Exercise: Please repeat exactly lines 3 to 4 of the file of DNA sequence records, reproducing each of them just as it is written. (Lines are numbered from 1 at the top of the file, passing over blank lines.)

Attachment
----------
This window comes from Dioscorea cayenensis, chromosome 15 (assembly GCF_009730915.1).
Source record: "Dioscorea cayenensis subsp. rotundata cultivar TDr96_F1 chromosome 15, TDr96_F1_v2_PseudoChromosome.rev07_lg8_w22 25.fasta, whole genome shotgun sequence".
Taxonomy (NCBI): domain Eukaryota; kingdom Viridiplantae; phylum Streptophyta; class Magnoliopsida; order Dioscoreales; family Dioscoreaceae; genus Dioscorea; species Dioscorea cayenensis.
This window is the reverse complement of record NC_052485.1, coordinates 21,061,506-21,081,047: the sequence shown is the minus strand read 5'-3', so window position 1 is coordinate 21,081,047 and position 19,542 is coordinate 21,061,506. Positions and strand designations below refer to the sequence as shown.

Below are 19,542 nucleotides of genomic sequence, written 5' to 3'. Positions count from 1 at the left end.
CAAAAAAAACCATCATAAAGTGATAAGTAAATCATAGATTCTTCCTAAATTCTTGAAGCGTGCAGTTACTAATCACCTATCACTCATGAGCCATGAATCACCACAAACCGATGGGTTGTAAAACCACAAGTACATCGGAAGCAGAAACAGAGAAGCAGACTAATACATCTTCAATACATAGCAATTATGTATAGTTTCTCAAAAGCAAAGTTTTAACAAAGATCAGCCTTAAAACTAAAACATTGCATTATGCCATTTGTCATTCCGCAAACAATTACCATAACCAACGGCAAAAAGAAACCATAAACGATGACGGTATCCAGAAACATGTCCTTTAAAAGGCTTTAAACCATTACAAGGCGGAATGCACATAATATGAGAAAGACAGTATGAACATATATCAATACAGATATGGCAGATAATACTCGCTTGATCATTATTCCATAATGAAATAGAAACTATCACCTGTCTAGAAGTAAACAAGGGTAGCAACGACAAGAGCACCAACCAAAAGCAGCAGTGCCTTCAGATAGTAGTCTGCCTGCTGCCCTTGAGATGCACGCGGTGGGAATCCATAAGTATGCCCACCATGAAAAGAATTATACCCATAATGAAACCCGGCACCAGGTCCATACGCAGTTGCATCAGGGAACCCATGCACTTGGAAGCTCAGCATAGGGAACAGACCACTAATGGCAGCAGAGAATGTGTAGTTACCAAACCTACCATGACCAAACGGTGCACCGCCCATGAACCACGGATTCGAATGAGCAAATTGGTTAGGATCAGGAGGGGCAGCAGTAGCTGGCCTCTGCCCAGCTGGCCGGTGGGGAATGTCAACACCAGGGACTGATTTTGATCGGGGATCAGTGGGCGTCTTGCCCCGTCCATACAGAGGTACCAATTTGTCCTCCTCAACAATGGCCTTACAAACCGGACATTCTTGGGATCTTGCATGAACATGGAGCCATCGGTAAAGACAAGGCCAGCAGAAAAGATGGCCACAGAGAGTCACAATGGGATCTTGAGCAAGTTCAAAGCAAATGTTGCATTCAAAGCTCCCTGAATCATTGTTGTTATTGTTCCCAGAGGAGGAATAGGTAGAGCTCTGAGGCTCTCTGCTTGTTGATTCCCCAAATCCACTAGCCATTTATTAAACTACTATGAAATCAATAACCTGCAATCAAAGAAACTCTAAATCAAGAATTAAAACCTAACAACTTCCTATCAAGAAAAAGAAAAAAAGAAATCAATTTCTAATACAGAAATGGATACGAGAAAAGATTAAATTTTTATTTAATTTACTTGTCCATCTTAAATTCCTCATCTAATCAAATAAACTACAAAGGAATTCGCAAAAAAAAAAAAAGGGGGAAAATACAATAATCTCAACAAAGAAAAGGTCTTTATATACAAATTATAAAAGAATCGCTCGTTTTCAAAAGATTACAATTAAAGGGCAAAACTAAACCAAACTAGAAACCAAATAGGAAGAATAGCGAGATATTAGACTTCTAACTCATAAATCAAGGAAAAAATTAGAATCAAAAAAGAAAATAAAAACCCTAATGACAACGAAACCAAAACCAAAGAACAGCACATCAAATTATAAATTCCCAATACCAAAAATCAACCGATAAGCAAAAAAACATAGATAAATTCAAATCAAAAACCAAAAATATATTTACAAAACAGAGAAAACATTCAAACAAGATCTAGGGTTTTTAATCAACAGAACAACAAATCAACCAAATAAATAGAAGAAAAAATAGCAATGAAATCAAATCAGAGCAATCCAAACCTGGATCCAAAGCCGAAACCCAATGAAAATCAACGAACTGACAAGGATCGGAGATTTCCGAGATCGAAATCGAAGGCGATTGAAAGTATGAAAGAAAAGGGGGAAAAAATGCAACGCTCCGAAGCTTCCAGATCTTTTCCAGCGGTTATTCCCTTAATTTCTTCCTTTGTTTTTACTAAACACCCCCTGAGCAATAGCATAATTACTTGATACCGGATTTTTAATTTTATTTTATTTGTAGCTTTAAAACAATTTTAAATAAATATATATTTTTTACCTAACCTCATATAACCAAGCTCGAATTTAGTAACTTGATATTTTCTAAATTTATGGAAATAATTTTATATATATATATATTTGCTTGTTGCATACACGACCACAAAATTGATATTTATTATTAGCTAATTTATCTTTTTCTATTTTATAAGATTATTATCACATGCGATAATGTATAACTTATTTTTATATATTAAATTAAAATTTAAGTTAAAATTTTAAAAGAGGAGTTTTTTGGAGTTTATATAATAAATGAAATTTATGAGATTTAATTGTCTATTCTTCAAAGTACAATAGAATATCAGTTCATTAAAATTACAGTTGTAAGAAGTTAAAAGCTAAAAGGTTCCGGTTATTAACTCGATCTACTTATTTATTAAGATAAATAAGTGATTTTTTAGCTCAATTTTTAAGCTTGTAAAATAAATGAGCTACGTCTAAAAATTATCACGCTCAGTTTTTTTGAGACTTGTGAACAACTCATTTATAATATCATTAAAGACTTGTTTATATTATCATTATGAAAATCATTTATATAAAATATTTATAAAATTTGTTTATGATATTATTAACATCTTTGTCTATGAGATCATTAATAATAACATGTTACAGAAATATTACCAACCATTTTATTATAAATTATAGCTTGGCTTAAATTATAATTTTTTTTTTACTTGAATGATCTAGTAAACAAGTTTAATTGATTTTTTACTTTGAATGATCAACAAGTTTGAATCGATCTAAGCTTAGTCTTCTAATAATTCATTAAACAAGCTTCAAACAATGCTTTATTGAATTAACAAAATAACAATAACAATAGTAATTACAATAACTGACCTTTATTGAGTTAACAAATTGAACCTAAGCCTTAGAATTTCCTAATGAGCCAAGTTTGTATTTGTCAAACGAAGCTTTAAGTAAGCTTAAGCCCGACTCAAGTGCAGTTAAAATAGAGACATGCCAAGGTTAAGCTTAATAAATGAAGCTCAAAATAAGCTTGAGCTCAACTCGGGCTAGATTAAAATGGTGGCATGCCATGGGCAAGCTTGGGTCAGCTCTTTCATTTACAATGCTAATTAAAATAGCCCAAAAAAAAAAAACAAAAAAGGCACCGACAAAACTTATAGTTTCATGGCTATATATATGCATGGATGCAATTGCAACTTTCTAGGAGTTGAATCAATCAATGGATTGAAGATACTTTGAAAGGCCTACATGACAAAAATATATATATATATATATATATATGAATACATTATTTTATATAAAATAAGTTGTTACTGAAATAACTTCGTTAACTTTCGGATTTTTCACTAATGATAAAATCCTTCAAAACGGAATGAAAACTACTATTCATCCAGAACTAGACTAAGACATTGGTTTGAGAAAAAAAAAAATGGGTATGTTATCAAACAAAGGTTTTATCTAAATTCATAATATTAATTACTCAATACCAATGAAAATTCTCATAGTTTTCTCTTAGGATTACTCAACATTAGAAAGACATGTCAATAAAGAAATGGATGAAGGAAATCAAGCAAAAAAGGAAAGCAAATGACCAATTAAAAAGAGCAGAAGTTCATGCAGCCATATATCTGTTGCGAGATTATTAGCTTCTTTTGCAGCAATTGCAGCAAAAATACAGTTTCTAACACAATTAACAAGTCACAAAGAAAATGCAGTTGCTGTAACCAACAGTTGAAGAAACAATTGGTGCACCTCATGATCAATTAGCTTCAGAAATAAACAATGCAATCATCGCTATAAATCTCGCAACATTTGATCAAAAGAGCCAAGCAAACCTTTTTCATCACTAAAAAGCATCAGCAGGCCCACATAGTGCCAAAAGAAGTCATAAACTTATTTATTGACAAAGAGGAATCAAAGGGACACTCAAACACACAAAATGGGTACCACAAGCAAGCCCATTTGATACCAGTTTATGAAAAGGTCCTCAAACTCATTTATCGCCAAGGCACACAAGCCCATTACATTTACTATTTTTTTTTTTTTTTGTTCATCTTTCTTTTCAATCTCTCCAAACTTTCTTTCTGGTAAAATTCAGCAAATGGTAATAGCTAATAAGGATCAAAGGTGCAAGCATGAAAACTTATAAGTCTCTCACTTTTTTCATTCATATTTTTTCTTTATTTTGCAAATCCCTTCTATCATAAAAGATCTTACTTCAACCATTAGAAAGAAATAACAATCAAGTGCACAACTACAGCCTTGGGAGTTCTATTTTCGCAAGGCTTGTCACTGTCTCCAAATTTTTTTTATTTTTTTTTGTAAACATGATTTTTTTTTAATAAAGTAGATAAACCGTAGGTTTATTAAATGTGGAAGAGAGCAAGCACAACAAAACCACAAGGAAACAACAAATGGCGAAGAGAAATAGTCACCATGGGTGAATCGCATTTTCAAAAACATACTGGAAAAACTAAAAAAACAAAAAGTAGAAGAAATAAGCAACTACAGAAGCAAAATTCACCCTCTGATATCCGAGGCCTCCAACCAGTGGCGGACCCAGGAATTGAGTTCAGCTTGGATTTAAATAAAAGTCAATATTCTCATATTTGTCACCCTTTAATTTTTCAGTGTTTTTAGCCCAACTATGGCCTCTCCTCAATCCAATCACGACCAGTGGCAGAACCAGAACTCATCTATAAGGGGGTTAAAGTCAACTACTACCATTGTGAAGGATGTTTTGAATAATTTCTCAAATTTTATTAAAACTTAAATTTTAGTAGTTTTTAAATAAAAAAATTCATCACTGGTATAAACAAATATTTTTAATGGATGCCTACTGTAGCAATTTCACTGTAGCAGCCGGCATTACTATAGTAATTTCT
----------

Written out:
Taxonomy (NCBI): domain Eukaryota; kingdom Viridiplantae; phylum Streptophyta; class Magnoliopsida; order Dioscoreales; family Dioscoreaceae; genus Dioscorea; species Dioscorea cayenensis.
This window is the reverse complement of record NC_052485.1, coordinates 21,061,506-21,081,047: the sequence shown is the minus strand read 5'-3', so window position 1 is coordinate 21,081,047 and position 19,542 is coordinate 21,061,506. Positions and strand designations below refer to the sequence as shown.